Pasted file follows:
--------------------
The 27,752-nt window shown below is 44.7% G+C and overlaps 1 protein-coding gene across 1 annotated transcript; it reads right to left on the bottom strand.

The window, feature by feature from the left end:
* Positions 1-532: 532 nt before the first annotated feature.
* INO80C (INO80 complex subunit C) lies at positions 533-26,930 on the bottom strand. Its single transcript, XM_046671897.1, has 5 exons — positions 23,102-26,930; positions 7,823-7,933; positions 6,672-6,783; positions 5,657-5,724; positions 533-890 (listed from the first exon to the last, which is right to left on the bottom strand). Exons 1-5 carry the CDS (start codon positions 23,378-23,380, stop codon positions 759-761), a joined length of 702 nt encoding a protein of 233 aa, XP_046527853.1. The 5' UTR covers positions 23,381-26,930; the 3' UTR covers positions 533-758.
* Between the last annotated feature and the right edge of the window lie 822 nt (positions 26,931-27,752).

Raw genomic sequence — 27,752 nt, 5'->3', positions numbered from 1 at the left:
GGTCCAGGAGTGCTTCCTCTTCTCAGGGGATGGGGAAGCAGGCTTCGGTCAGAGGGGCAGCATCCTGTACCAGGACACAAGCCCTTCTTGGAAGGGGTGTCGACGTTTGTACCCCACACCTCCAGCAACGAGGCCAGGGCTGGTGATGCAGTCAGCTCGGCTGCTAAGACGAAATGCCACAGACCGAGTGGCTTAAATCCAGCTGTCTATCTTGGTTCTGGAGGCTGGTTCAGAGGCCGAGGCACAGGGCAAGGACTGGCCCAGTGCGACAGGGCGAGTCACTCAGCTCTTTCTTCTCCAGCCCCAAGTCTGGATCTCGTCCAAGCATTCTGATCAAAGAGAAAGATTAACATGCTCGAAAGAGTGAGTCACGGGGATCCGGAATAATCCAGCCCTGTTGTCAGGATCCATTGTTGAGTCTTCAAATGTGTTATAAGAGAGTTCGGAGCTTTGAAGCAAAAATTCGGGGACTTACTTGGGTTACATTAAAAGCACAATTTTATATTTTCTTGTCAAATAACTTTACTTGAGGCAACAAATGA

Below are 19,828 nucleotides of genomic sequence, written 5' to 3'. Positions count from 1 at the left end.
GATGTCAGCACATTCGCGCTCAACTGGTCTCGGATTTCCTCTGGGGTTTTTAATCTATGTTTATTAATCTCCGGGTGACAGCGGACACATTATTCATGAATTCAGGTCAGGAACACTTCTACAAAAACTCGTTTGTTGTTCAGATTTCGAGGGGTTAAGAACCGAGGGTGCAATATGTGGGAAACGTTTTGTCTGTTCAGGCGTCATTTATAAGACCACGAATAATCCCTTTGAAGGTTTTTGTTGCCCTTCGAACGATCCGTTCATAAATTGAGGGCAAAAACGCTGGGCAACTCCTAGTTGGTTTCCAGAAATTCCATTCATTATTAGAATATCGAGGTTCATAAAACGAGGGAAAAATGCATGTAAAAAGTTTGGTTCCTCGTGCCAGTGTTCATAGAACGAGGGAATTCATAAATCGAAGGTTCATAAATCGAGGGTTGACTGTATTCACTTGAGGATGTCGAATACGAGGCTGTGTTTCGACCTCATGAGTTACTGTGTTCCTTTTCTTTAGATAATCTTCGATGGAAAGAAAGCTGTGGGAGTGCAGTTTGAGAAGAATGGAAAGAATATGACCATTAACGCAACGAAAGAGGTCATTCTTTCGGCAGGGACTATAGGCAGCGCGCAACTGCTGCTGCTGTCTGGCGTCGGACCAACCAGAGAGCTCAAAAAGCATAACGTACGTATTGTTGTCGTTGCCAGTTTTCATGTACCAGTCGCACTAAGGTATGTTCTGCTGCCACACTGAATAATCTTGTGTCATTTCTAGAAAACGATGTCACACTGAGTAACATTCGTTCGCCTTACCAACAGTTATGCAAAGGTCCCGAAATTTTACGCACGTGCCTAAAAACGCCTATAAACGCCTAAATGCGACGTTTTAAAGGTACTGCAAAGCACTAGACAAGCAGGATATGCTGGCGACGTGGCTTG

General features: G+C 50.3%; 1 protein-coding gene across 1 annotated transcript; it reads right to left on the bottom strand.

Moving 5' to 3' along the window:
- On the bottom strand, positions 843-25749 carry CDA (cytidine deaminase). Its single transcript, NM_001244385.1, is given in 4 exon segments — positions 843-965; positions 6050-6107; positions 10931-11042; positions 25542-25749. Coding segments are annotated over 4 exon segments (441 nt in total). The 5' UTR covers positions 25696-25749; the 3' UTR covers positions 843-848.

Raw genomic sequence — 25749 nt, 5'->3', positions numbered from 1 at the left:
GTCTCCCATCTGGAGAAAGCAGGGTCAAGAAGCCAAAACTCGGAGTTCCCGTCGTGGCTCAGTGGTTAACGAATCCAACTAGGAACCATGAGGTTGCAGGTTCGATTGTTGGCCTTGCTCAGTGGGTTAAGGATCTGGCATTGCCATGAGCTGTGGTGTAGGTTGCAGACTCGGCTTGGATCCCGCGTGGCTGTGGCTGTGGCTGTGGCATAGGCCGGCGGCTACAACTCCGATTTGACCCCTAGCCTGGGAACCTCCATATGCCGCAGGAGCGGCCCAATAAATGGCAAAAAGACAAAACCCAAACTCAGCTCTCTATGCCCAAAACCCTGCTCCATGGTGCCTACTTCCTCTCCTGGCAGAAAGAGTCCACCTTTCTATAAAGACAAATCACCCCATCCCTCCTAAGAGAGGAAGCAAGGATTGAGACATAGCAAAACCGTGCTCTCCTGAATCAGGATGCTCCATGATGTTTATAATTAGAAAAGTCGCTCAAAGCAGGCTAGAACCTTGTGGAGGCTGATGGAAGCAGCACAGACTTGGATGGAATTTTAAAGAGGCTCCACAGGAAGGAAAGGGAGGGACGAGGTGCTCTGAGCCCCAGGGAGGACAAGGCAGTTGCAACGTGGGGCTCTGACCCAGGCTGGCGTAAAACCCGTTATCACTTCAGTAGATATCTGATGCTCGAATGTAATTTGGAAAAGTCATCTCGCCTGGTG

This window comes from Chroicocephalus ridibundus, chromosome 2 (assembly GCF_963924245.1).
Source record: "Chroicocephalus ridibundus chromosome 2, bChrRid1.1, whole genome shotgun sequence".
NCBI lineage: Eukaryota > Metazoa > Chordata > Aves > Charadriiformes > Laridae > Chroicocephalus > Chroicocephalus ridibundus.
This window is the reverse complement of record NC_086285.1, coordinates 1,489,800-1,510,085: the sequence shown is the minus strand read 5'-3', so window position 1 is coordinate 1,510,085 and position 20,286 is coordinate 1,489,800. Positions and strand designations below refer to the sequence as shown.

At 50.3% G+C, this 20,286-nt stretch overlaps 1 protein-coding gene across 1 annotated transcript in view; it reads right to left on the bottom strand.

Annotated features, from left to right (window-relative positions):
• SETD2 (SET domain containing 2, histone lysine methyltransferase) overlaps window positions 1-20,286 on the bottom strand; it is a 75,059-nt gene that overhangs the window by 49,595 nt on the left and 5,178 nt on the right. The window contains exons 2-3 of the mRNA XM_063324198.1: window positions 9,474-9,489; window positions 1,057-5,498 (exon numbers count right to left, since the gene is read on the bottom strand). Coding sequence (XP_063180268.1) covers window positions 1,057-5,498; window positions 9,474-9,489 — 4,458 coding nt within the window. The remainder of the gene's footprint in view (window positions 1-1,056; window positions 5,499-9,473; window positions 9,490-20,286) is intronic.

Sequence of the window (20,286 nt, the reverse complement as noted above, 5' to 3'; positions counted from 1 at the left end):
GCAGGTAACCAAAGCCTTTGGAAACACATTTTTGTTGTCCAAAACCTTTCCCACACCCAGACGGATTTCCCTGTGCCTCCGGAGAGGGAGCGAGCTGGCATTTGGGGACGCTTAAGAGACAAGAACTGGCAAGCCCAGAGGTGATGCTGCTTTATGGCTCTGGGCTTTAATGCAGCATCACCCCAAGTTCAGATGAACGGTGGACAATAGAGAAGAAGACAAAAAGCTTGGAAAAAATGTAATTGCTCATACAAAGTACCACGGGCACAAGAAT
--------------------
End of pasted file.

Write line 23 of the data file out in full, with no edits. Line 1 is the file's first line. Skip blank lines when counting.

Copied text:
GCAGGTAACCAAAGCCTTTGGAAACACATTTTTGTTGTCCAAAACCTTTCCCACACCCAGACGGATTTCCCTGTGCCTCCGGAGAGGGAGCGAGCTGGCATTTGGGGACGCTTAAGAGACAAGAACTGGCAAGCCCAGAGGTGATGCTGCTTTATGGCTCTGGGCTTTAATGCAGCATCACCCCAAGTTCAGATGAACGGTGGACAATAGAGAAGAAGACAAAAAGCTTGGAAAAAATGTAATTGCTCATACAAAGTACCACGGGCACAAGAAT